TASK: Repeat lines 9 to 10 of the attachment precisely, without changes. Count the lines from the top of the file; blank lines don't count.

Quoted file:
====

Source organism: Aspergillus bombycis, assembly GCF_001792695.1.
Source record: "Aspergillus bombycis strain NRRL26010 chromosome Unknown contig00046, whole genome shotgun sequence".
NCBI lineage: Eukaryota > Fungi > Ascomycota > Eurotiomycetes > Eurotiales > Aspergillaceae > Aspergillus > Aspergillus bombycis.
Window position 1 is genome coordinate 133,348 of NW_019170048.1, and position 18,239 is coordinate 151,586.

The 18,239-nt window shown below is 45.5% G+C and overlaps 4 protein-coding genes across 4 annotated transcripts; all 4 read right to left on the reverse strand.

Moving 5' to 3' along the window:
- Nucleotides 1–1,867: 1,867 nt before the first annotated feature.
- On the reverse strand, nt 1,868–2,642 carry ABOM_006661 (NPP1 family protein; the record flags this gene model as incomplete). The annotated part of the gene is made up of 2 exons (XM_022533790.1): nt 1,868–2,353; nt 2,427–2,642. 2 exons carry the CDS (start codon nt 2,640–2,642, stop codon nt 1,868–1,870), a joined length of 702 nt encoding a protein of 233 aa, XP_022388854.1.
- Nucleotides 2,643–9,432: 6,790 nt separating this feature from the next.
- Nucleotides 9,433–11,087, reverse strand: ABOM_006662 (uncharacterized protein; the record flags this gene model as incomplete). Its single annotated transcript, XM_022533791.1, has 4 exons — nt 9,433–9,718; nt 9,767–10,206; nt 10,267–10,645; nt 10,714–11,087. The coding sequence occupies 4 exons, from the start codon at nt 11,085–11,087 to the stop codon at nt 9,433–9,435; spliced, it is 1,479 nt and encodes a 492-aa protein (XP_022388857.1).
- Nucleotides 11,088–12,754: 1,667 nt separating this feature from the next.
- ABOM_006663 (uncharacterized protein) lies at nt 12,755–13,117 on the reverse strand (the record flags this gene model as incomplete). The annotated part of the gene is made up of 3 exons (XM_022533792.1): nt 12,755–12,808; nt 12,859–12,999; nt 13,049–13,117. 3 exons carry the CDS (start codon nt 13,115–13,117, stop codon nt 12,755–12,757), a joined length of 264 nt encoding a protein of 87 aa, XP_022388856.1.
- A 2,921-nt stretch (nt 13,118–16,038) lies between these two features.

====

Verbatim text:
- Nucleotides 2,643–9,432: 6,790 nt separating this feature from the next.
- Nucleotides 9,433–11,087, reverse strand: ABOM_006662 (uncharacterized protein; the record flags this gene model as incomplete). Its single annotated transcript, XM_022533791.1, has 4 exons — nt 9,433–9,718; nt 9,767–10,206; nt 10,267–10,645; nt 10,714–11,087. The coding sequence occupies 4 exons, from the start codon at nt 11,085–11,087 to the stop codon at nt 9,433–9,435; spliced, it is 1,479 nt and encodes a 492-aa protein (XP_022388857.1).